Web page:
The most common side effects of the combination therapy in adults included fever, fatigue, nausea, and rash. “The treatment was well tolerated,” Dr. Harris said. “The side effects were identical to those reported in previous trials of the dabrafenib–trametinib combination.”
Among the 36 patients in the pediatric trial that contributed data to the FDA’s analysis, the overall tumor response rate was 25%. For most of these patients, their responses lasted at least 6 months, and 44% had responses that lasted at least 24 months.
Sponsored by Novartis, the pediatric trial included patients with low-grade gliomas and Langerhans cell histiocytosis that had come back after initial treatment or resisted therapy. The side effects were similar to those observed in the ROAR and NCI-MATCH trials.
Cancer basket trials: A potential boon for rare cancers
NCI-MATCH and ROAR are both known as basket trials. Such clinical trials enroll patients with different types of tumors and assign them to groups, or baskets, based on criteria such as the molecular features of their tumors.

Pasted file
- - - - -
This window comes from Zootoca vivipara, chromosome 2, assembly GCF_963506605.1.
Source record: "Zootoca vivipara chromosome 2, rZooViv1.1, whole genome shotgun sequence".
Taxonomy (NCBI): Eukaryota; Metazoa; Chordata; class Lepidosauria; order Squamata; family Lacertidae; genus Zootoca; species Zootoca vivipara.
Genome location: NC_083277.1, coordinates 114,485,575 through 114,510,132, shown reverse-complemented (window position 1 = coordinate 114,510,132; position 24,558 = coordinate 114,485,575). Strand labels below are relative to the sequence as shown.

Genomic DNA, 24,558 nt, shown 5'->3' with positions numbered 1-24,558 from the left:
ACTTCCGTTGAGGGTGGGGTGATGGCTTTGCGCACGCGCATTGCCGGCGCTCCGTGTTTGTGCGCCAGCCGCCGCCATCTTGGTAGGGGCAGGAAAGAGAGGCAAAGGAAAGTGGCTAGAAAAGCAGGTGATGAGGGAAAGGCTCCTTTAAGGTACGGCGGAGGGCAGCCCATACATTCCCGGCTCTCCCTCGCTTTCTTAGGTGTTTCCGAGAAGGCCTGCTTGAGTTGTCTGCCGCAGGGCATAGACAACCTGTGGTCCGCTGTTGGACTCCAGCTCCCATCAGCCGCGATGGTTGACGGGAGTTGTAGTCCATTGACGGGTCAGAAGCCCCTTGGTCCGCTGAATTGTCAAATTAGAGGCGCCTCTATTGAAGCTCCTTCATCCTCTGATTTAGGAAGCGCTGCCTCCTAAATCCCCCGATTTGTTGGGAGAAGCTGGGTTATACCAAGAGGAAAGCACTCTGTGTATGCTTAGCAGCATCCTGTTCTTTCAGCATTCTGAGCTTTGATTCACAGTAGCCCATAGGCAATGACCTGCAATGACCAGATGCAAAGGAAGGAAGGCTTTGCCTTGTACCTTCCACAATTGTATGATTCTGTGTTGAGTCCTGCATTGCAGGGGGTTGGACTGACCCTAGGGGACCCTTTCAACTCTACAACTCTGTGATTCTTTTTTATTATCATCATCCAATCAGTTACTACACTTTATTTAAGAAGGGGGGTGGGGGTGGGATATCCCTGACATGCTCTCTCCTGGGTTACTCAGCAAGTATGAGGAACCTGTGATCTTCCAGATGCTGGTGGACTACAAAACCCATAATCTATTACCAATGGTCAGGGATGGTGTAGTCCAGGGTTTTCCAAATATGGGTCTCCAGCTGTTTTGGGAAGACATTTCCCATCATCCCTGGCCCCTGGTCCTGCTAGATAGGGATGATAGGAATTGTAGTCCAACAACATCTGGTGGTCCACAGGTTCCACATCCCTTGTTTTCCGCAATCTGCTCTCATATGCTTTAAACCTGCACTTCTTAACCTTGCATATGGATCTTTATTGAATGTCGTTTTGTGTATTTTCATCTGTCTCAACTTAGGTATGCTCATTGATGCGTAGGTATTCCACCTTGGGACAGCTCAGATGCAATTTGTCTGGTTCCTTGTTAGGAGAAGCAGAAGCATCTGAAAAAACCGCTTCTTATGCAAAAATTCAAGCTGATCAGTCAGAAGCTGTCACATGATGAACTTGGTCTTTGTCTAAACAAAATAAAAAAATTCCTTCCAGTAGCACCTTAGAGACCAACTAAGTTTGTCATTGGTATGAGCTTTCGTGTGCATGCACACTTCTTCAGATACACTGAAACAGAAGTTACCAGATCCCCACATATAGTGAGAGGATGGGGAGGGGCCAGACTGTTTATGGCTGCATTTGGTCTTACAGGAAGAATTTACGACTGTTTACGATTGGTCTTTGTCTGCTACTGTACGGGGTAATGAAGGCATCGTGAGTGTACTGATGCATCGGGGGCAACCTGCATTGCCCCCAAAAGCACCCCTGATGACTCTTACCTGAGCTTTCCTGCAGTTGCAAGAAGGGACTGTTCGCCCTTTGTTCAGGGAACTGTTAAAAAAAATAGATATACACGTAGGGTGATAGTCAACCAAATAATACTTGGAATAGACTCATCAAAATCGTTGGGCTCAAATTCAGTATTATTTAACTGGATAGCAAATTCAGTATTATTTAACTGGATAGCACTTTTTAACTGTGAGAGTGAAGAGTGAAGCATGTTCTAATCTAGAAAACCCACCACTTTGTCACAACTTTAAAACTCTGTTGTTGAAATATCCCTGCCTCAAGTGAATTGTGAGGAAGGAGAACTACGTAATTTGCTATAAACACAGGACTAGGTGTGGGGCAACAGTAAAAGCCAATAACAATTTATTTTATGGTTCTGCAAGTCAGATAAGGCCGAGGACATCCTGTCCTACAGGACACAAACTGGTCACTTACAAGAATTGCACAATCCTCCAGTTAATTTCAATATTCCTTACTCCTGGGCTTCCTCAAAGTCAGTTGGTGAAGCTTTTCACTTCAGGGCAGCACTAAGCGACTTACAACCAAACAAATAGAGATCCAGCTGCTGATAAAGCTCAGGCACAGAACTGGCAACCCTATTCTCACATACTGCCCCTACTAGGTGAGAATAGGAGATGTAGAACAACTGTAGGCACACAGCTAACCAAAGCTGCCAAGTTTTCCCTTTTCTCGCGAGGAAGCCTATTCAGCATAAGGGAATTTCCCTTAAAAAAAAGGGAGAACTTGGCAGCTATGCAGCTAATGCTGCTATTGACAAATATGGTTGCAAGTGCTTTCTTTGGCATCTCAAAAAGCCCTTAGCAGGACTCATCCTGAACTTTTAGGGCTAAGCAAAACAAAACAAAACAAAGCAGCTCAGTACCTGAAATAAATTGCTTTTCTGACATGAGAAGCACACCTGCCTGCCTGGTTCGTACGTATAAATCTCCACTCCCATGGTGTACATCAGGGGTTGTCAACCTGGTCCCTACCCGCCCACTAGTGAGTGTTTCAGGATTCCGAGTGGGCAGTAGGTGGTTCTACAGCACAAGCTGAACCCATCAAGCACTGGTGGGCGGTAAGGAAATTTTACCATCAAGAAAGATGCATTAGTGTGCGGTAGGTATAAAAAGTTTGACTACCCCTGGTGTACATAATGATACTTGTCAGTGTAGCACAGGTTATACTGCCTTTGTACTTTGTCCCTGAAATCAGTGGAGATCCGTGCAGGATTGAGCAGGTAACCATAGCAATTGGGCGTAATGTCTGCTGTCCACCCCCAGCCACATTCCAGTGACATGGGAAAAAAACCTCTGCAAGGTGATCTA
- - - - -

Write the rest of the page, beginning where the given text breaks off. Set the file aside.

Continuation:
For many rare cancers, it can be challenging to develop clinical trials that recruit enough patients to show a benefit from certain therapies, particularly for treatments that target tumors with uncommon genetic alterations.
Basket trials offer a potential solution to this problem by allowing researchers to efficiently study treatments in multiple rare cancers, according to April Salama, M.D., who directs the melanoma program at the Duke Cancer Institute and co-led the NCI-MATCH substudy testing the dabrafenib–trametinib combination.
Nearly 75% of the patients in the NCI-MATCH substudy experienced a “clinically meaningful benefit” from the combination therapy, Dr. Salama said. Most of the patients had previously received multiple therapies and had few additional treatment options.
“As we learn more about the molecular underpinnings of cancer, [basket trials] will continue to become more common,” Dr. Salama predicted. “These studies are complicated to conduct, but they may also be one of the best ways to bring new treatment options to the clinic.”